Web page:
Eunicus, Testimonium and Fragments

LCL 514: 20-21

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The Poets of Old Comedy

ΕΥΝΙΚΟΣ

Testimonium

i Suda αι 222

Αἴνικος, Ἀθηναῖος, κωμικός. ἔστι δὲ τῆς ἀρχαίας κωμῳδίας. δράματα αὐτοῦ Ἄντεια.

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Eunicus

Eunicus

The Suda (T 1) gives the name of a poet of Old Comedy as “Ainikos” and his one title as Anteia. As Athenaeus and Pollux assign an Anteia to a Eunicus (Eunikos), Meineke “corrected” the text of the Suda accordingly. At Aristotle Eudemian Ethics 1238a32–39 a statement about lovers and loved ones (F 2) is attributed to someone whose name has been restored by Jackson as “Ainikos.” Are all these references to one man, and is his name Eunikos or Ainikos? As the hetaera Anteia, who gave her name to the comedy, was active in the early fourth century, if Eunicus “belongs to the Old Comedy” (T 1), then he was active in the very last years of the genre.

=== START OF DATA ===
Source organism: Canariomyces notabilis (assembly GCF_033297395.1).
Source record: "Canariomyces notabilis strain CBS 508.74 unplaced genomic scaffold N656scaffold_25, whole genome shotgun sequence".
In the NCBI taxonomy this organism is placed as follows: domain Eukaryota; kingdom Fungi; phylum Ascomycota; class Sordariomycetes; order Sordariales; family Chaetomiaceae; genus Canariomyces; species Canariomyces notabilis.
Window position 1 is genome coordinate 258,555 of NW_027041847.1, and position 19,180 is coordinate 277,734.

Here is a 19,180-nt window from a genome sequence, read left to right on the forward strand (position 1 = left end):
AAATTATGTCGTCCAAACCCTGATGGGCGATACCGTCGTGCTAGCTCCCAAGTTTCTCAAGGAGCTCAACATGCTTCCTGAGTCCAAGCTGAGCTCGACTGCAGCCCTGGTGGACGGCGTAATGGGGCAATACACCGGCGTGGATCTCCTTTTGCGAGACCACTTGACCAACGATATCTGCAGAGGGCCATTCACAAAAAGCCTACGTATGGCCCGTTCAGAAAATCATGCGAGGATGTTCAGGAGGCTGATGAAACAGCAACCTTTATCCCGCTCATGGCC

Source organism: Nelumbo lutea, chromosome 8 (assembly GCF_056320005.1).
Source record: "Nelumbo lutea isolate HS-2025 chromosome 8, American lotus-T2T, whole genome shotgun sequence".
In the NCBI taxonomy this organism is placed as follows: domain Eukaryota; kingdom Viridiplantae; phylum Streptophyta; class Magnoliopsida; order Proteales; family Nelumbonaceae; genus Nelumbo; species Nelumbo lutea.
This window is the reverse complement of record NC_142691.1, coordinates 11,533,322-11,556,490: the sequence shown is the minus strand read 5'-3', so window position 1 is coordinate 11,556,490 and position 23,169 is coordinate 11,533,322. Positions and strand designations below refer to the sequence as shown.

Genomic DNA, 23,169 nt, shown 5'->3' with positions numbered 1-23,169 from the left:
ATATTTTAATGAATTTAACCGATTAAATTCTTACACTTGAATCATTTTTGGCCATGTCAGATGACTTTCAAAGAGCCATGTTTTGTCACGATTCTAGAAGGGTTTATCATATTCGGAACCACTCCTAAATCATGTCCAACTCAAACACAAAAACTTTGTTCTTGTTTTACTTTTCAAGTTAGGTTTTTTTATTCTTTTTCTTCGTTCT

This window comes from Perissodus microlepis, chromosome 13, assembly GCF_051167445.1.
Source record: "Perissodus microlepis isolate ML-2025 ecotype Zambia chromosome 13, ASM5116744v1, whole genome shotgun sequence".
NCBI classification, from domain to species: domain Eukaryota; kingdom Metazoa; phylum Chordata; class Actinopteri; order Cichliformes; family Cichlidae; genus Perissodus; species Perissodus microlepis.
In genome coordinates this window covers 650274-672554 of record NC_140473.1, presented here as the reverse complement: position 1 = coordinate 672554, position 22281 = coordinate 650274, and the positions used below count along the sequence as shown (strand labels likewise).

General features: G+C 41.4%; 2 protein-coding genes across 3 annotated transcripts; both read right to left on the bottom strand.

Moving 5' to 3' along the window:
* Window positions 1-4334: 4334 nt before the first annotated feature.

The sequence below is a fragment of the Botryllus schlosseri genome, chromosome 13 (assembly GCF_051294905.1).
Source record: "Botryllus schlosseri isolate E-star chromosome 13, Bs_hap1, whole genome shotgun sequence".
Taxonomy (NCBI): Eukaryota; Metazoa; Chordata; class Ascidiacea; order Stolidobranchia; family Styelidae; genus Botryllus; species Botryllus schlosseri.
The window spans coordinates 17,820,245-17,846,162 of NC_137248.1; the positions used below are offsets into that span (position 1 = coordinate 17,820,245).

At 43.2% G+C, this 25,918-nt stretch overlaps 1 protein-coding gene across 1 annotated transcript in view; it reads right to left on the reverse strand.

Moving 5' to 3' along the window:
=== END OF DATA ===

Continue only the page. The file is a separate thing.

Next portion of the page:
Testimonium

i Eunicus [MSS “Ainicus”]: of Athens, comic poet. He belongs to the Old Comedy. His plays include Anteia.

Anteia

At 567c and 586e Athenaeus lists comedies named after hetaerae, including Anteia by “Eunicus or Philyllius.” Anteia (PAA 131297) was a celebrated hetaera of the early fourth century, mentioned as a friend of Lais at Anaxandrides F 9 and the subject of a comedy by Antiphanes.

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DOI: 10.4159/DLCL.eunicus-testimonium_fragments.2011